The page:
What you’ll note in these results is that the amount I was able to raise the temperature varied. When it was very cold out (-13C) I could raise the temperature by 20C. Yet, when it was -2C I could only raise the temperature by 14C. That seemed odd to me. I think the reason has to do with conflicts between the wall thermostat and the on-unit thermostat. More on that at the end of the post.
Experiment #2 – Lower Heat
My next test was to see what would happen if I reduced the thermostat setting. So I lowered both to 60F or 15C. I still kept the oscillating fan running.
That first night the low was again -12C and the heaters maintained a temperature low of 5C.
So lowering the thermostat by 7 Celsius only resulted in a drop in the lows of around 2 Celsius. Interesting.
Experiment #3 – Using a Heat Mat
My third test was to see how much ambient heat could be generated near seedlings at night using a heat mat. I understand that a heat mat will raise the temperature of the soil for germination, but just how warm would the air above the heat mats be?
With the thermostat still set at 60F (15C) I put one thermometer on the top of an upside-down pot, on top of the heat mat and a second with the same setup 10 inches away from the heat mat. Both were then covered by another pot.
That night the outside temperature low was -14C. What I found was that on the mat, the ambient air low was 9.3C, while off the mat the low was 5.2C. Using a heat mat increased the ambient air by between 4C and 5C most of the night. This is a good indication I can save on heating costs by lowering the temperature in the greenhouse and using heat mats. Not surprising but now I know how much the air temperature will increase above the mats with my setup.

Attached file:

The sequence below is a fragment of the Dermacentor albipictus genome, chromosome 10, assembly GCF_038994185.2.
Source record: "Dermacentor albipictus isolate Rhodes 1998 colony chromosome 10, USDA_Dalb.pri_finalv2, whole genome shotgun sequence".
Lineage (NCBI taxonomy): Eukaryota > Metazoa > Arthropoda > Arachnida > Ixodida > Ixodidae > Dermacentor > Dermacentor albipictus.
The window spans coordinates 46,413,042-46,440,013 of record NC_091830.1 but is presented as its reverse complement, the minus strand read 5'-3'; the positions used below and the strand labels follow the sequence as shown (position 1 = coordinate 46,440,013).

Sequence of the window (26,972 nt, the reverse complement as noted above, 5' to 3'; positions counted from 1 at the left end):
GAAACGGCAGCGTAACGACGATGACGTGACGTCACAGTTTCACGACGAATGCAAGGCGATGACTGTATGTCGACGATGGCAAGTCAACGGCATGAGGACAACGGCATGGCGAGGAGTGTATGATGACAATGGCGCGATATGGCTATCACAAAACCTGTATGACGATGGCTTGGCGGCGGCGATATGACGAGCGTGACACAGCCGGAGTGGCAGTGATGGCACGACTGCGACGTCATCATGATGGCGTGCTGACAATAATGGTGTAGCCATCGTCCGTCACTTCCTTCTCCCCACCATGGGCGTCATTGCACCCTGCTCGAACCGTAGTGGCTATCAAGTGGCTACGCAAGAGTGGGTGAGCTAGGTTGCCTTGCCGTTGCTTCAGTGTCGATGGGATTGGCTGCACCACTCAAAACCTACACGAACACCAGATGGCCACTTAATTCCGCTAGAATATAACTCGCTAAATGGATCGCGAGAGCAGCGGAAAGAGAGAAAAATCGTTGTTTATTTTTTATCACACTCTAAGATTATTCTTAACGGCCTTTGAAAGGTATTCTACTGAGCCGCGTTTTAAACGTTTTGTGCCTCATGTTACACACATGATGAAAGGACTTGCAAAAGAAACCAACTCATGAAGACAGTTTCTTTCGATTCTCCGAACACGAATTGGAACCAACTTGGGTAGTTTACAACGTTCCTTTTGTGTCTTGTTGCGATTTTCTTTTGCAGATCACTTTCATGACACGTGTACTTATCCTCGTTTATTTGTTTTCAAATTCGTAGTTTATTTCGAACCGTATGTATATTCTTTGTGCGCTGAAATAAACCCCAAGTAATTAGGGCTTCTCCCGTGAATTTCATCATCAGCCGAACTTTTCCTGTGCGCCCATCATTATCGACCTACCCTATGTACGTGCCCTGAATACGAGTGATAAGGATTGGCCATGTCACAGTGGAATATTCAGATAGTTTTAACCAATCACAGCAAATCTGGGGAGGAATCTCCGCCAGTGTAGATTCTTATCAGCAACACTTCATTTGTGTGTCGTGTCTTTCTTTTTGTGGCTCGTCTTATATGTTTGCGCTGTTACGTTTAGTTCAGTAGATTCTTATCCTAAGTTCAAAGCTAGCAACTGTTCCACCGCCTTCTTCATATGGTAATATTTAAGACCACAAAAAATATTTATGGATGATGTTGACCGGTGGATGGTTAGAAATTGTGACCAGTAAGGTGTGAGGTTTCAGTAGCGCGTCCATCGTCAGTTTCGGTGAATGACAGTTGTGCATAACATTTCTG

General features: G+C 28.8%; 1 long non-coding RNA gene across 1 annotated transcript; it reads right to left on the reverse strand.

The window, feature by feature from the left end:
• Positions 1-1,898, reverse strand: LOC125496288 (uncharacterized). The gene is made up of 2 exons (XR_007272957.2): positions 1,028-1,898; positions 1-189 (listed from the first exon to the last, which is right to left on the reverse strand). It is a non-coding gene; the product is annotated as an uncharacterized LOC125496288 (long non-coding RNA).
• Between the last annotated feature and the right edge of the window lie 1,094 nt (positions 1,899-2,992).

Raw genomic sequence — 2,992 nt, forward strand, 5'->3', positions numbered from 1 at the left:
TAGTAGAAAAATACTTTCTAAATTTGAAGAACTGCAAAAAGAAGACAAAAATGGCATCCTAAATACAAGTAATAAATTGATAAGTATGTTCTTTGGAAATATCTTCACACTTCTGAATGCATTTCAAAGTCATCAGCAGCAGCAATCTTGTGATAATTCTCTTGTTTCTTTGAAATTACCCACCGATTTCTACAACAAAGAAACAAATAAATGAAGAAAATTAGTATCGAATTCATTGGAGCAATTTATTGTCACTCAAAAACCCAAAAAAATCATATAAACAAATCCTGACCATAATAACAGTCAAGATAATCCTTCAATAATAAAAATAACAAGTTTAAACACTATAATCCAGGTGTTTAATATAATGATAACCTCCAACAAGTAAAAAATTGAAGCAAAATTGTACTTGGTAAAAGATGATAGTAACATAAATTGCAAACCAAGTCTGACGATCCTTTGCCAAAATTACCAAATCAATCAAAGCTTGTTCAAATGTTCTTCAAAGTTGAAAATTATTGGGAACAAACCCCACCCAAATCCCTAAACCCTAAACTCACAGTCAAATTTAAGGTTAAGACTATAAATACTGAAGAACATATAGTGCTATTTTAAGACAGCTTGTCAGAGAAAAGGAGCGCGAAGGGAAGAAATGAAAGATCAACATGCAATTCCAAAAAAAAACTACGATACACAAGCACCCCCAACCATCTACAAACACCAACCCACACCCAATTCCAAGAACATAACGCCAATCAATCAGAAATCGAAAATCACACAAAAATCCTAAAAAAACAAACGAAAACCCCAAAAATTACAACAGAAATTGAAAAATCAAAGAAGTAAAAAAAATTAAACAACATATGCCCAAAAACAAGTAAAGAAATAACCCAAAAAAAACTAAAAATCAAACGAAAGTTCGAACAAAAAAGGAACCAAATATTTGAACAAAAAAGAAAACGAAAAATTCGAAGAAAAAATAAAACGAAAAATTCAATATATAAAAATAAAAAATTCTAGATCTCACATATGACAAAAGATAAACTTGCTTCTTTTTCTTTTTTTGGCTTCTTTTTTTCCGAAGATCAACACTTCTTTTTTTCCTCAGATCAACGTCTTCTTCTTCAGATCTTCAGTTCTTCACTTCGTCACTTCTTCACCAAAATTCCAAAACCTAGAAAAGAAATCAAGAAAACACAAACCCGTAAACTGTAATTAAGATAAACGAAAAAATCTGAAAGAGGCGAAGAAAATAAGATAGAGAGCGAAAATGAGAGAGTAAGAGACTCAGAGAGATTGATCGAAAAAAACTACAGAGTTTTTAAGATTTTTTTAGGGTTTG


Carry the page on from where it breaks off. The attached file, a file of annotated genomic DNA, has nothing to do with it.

Experiment #4 – Heat Mat Plus Humidity Dome
My final experiment was to add a humidity dome on top of the plants on the heat mat and see what the ambient air would be under the dome. The low that night outside only fell to -6C however by using a heat mat plus humidity dome I was able to raise the ambient air by between 9C to 10C.
I wanted to see if this temperature difference would hold if I lowered the heat in the greenhouse overnight. So I lowered the thermostats to the main heaters to 50F. That night the low outside was -18C, definitely cold. Off the mat, the low in the greenhouse was 4.5C. On the mat, under the dome, the temperature low was 14.6C. Still a difference of 10C! So I can keep the greenhouse just above freezing, but keep plants more than warm enough in a small section during the first start of the growing season. This will work perfectly since early starts are also cool-season crops.
Throughout the season I’ve noticed an inconsistency of when my heaters turn on and off. Setting the thermostat at 60F does not seem to mean the heaters will run non-stop until the temperature rises above 60F. They still cycle on and off. The temperature can be 64F (18C) and they will be running. A while later the temperature can be 15C (59F) and they will not. Even during the cold of the night, the heaters will cycle off although the temperature is well below what the thermostats are set for.
I think was is happening is that the heat around the heaters gets warm enough to shut them off based on the on-heater thermostat. So, even though it’s set at high, the on-heater thermostat sometimes kicks the unit off. The solution would be two either buy two new heats without thermostats or have the electrician try to disable the thermostats on my current heaters. For now, I’m going to leave things as is. I know I can keep my plants from freezing, which is my goal. I’ll just have to monitor and adjust the wall thermostats seasonally.